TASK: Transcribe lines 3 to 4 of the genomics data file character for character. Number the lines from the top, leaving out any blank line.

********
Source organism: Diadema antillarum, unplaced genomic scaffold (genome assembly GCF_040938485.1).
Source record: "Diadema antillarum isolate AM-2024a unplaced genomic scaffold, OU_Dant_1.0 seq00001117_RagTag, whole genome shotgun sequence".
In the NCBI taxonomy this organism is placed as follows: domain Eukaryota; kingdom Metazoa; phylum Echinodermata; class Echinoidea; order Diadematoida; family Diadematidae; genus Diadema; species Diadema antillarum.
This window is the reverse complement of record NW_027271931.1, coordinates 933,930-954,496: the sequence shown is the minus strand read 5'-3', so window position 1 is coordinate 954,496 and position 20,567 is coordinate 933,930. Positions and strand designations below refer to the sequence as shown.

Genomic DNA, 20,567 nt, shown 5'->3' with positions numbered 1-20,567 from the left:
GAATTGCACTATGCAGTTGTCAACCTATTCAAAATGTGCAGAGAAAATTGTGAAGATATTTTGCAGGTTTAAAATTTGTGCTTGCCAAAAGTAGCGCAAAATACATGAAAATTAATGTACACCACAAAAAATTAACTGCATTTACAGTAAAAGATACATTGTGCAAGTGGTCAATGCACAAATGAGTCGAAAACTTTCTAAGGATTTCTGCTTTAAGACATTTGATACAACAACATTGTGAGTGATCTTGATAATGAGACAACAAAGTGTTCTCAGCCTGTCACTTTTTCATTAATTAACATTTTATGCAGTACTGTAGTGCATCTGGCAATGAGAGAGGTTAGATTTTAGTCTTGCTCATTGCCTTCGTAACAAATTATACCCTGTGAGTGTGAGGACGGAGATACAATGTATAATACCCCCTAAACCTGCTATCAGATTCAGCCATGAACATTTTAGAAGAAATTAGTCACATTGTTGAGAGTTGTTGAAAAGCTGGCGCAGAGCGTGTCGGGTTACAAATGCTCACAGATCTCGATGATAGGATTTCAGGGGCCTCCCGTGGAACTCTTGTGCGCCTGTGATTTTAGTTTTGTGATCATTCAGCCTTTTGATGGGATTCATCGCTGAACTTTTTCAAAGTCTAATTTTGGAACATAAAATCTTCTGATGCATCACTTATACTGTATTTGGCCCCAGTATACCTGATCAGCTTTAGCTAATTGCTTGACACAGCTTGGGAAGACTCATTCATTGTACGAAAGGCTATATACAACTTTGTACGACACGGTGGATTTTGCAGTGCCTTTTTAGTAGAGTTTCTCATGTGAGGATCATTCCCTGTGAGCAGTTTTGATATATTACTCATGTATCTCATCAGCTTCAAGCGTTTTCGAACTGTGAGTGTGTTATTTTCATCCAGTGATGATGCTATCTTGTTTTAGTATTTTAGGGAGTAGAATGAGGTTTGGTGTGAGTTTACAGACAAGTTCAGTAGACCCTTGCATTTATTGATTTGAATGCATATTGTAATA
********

In the NCBI taxonomy this organism is placed as follows: domain Eukaryota; kingdom Metazoa; phylum Echinodermata; class Echinoidea; order Diadematoida; family Diadematidae; genus Diadema; species Diadema antillarum.
This window is the reverse complement of record NW_027271931.1, coordinates 933,930-954,496: the sequence shown is the minus strand read 5'-3', so window position 1 is coordinate 954,496 and position 20,567 is coordinate 933,930. Positions and strand designations below refer to the sequence as shown.